The menu is unusually interesting, filled with specialties from the southern Mexican state of Oaxaca. The number of fish and shrimp dishes reflects the long coastline of Oaxaca, and of course, some of the most famous moles are represented. I felt I should choose one of those, but I was just in the mood for barbacoa de chivo, and ordered that. It’s a favorite dish I’ve had in many places, and it usually tastes pretty much the same… delicious but the same. Rogelio’s version, to my surprise, was different, with a rich red broth, boldly spiced, but it’s the spicing that sets it apart from the others. Beautifully presented with black beans, a pyramid of rice, lime wedges and chopped onion and cilantro, I couldn’t have been happier. Even the hand-made tortillas were different, lighter and flakier than usual, reminding me of another Oaxaca specialty, tlayudas (which are also on the menu).

I’m really happy to have such a serious restaurant on the westside, and I know I’ll be stopping by regularly.

Here’s the address: 9609 Venice Boulevard, Culver City, CA 90232

Here’s the website: http://casaoaxacarestaurant.com/

Guelaguetza

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Guelaguetza starts on Monday. A major pre-hispanic festival in the southern state of Oaxaca, Wikipedia has quite a lot to say about it:

The Guelaguetza, or Los lunes del cerro (Mondays on the Hill) is an annual indigenous cultural event in Mexico that takes place in the city of Oaxaca, capital of the state of Oaxaca, as well as in nearby villages. The celebration centers on traditional dancing in costume in groups, often gender-separated groups, as is traditional, and includes parades complete with indigenous walking bands, native food, and statewide artisanal crafts such as prehispanic-style textiles. Each costume (traje) and dance usually has a local indigenous historical and cultural meaning. Although the celebration is now an important tourist attraction, it also retains deep cultural importance for the peoples of the state and is important for the continuing survival of these cultures.

Oaxaca has a large native indigenous population, well over 50 percent of the population, compared to 20 percent for Mexico as a whole (depending on systems of classification). Indigenous culture in Oaxaca remains strong, with over 300,000 people in the state who are monolingual in a wide variety of native indigenous languages and many others who are bilingual in Spanish, or follow a predominantly indigenous lifestyle. Unlike nearby Yucatán also located in the Mexican Southeast, where the indigenous culture consists of closely related groups of the same culture (Mayans), the indigenous people in Oaxaca are from many different cultures. Zapotec and Mixtec are the two biggest ethnic groups in terms of population and area, but there are also a great number of other groups, and all have their own unique traditions and speak diverse, mutually unintelligible languages. The Guelaguetza celebration dates back long before the arrival of the Spanish and remains a defining characteristic of Oaxacan culture.[1] Its origins and traditions come from prehispanic earth-based religious celebrations related to the worship of corn and the corn god.[2] In contemporary Oaxaca, indigenous communities from within the state gather at the Guelaguetza to present their native culture, mainly in the form of music, costumes, dances, and food. It is the most famous indigenous gathering of its kind in Mexico.[2]Like many indigenous traditions in Mexico, this festival was adapted to and mixed with Christian traditions after the Spanish conquest of the area. The human sacrifice of a virgin slave girl[citation needed] was eliminated from the event, and the Guelaguetza instead became mixed into a celebration honoring Our Lady of Mount Carmel (Virgen del Carmen), emphasizing marianism combined with the surviving beliefs. In the early part of the 20th century, after a severe earthquake in the 1920s that destroyed most of the city, the festival was re-organized as a statewide cultural event to rebuild the morale of the peoples of Oaxaca “La Guelaguetza de la Raza”.[2] It began to take on a more modern form as a display of each peoples/region’s unique dance, and also started to become more of a show than a spontaneous festival. In the 1970s a stadium dedicated to the Guelaguetza was built on a prominent place on Fortin Hill in the center of the city. National and international tourism became increasingly popular when the ancient city of Oaxaca became a UNESCO world heritage city in 1987 and when a modern limited access highway was built to the city in November 1994. Before the highway, transportation was so slow that it was virtually impossible to journey through the rugged, often remote, mountainous high-altitude terrain to reach Oaxaca City from other cities such as Mexico City for a weekend trip to the Guelaguetza.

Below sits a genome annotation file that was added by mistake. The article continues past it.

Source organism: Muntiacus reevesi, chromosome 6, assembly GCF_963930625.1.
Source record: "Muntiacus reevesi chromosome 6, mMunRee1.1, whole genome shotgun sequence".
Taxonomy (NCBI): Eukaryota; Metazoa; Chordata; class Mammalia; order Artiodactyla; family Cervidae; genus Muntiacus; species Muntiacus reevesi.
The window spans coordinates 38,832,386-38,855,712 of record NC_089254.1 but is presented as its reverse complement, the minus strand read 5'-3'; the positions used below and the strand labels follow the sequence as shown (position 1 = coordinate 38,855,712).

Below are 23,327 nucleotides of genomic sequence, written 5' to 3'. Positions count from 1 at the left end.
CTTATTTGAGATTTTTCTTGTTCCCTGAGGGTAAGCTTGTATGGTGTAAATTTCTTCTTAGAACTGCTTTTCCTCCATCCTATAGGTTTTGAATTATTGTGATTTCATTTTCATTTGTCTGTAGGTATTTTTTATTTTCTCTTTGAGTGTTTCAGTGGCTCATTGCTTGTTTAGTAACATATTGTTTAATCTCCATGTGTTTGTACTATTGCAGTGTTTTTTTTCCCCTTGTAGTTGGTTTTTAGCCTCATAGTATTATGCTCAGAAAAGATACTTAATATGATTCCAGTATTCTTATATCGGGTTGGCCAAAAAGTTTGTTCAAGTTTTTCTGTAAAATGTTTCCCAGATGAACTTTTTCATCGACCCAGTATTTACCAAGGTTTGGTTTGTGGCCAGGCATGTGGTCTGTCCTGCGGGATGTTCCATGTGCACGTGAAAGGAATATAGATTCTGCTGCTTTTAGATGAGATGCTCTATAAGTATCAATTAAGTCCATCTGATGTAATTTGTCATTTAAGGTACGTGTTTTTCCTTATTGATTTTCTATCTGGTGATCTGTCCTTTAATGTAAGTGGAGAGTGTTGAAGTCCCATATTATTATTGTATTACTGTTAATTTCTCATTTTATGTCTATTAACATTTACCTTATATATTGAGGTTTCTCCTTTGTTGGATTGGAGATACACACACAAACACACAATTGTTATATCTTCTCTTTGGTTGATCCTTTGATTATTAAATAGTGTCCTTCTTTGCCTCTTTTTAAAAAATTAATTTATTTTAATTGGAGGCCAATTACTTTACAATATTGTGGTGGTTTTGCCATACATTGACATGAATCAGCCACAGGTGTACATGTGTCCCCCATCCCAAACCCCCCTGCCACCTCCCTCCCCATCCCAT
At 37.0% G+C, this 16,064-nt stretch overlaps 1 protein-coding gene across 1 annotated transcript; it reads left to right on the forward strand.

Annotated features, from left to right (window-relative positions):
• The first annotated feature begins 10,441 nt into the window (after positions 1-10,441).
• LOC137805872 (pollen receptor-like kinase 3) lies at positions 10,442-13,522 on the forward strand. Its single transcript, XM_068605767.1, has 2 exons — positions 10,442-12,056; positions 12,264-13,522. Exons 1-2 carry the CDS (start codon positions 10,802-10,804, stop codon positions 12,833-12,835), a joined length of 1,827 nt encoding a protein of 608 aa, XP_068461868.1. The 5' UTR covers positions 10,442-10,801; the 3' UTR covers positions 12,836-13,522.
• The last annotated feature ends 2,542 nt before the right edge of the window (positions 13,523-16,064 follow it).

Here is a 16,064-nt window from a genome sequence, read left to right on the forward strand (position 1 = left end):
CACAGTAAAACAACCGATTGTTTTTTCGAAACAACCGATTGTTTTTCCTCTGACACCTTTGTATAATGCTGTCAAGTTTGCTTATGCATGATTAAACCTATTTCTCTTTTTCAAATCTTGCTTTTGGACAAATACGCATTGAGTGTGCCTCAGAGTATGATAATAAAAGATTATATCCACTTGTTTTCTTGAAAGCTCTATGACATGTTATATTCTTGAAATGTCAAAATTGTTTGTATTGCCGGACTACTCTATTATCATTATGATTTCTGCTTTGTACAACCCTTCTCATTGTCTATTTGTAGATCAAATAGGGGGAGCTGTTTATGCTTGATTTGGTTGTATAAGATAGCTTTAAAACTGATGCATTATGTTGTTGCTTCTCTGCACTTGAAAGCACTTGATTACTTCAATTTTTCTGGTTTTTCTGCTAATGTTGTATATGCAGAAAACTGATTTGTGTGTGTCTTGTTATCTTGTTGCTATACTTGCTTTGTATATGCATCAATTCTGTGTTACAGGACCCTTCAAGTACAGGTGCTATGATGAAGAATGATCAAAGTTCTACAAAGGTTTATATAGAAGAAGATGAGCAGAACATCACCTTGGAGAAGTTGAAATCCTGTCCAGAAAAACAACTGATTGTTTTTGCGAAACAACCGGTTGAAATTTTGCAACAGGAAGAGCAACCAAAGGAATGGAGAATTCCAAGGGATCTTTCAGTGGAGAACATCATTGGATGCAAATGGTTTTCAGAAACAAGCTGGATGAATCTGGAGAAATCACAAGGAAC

The celebration takes place on consecutive Mondays at the end of July in towns around the state and in the capital city’s open-air amphitheater built into the “Cerro del Fortín”, a hill that overlooks central Oaxaca City. The word Guelaguetza comes from the Zapotec language and is usually interpreted as the “reciprocal exchanges of gifts and services” in keeping with the importance in indigenous cultures of sharing, reciprocity, and extended community.[1] The Guelaguetza celebration also includes many other side events, including a performance of “Princess Donaji”, an epic prehispanic theatrical presentation performed the day before the Guelaguetza itself begins.